Monday, November 30, 2015
Newspaper readers deserve better on the Syrian refugee issue
The media suffer from bad, unprofessional journalism, reporting only one side of what goes on, only the negative, the violence, and only what elite actors in elite countries do. Plus some “leaders” in some other countries. –Johan Galtung
by Larry Geller
I expect to find uninformed and very often right-wing junk in the Star-Advertiser’s letters section, because they’ve made that part of the paper a fact-free zone. There’s nothing saying that they have to print letters that are blatantly inflammatory or factually wrong—unless they choose to do so.
But on the news side, we expect better. Unfortunately, the paper can fail to deliver, as it did today.
Reporter Kevin Dayton started and ended his story Some not so eager for Syrian refugees to come to the isles by featuring the opinions of a person clearly uninformed about the risks of admitting Syrian refugees to Hawaii (which is unlikely to happen in any case).
Myers is retired from the Los Angeles County Sheriff’s Department, and said he is licensed to carry a concealed firearm. He hasn’t packed a gun in the 25 years he has lived in Hawaii, but now he wonders whether someday he might need to be armed.
[Star-Advertiser p. B1, Some not so eager for Syrian refugees to come to the isles, 11/30/2015]
The fear mongering article mentions Rep. Tulsi Gabbard’s vote for the SAFE act which would place almost impossible to meet requirements on the government to approve each and every Syrian refugee individually by both the head of the FBI and the director of national intelligence. Gabbard has been highly praised by Republicans, many Democrats and others for her vote, but she has also garnered her share of criticism (example tweet at the right).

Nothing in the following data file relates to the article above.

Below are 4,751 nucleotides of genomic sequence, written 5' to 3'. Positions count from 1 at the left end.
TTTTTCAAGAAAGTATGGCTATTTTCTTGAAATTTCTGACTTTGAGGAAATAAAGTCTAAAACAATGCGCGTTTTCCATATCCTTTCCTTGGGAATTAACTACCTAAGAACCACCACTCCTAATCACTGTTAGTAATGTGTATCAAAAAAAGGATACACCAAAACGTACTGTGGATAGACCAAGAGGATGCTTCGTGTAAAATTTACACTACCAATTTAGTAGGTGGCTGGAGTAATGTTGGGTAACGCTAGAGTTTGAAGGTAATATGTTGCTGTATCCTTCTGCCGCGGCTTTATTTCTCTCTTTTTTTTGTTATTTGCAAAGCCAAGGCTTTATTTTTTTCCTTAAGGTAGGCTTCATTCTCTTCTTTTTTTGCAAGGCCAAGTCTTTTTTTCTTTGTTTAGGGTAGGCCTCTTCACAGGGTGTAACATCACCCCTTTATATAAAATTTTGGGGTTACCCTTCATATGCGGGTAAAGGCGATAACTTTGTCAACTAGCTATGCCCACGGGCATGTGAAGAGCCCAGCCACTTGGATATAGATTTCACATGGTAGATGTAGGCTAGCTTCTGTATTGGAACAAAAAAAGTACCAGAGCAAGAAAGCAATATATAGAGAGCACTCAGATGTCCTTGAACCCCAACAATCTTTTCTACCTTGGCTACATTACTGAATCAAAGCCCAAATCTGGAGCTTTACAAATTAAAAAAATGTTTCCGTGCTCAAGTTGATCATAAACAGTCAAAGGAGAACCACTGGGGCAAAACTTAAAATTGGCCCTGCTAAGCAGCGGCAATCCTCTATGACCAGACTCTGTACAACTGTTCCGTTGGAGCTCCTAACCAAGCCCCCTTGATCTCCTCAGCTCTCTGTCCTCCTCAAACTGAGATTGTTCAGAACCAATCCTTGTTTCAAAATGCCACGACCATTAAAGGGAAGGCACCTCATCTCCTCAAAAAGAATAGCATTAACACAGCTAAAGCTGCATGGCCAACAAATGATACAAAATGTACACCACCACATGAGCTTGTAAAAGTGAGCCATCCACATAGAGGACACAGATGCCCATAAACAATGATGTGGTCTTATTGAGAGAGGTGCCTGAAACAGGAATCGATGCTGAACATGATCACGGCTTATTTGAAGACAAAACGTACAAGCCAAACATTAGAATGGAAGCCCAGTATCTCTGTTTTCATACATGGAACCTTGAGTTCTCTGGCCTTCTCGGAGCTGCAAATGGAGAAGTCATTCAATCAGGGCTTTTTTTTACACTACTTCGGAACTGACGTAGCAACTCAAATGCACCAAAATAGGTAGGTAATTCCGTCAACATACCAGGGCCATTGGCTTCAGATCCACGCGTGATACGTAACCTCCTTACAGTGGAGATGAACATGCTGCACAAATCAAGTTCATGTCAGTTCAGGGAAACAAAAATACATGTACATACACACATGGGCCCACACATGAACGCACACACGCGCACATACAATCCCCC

What is left out is context that would counter the views of that ex-sheriff that the reporter used to set the tone of his article. In fact, Syrian refugees are vigorously vetted and the number of them who have been involved in any terrorist activities is vanishingly small: one in roughly 261,000 according to a segment worth watching from John Oliver's last program on HBO this year (see below). And none of that was terrorism in this country.
Oliver explained the math and pointed out:
"This is the most rigorous vetting anyone has to face before entering this country," he said. "No terrorist in their right mind would choose this path when the visa process requires far less effort. But nevertheless, the House still voted on Thursday to add a few more steps."
This is the part that many reporters omit, and of course it is crucial to an informed opinion about the risks of immigration.
John Oliver derived the mathematics of this issue in his November 22, 2015 segment. He has not yet posted it on YouTube, but I found an almost complete video that is worth watching. When he posts the official version I will replace this link.
Criticism of Governor Ige’s welcoming statement has also hinged on Hawaii’s inability to provide housing for its large homeless population. This is also at least mildly xenophobic. Not all refugees are without skills or training that could be of use in a new country. Some of them have trades, advanced degrees, or practice professions that may be in demand here. It is not necessarily true that they would end up adding to Hawaii’s growing houseless population. I find it embarrassing that this is the best “rational” excuse that has been offered.
Finally, in my experience, we are a generous people in Hawaii. If anyone wishes to welcome a refugee family into their home, as has been widely the case in Europe, they should have the opportunity to follow their convictions. It may help if our newspaper provided at least a balanced view of critical issues such as this one.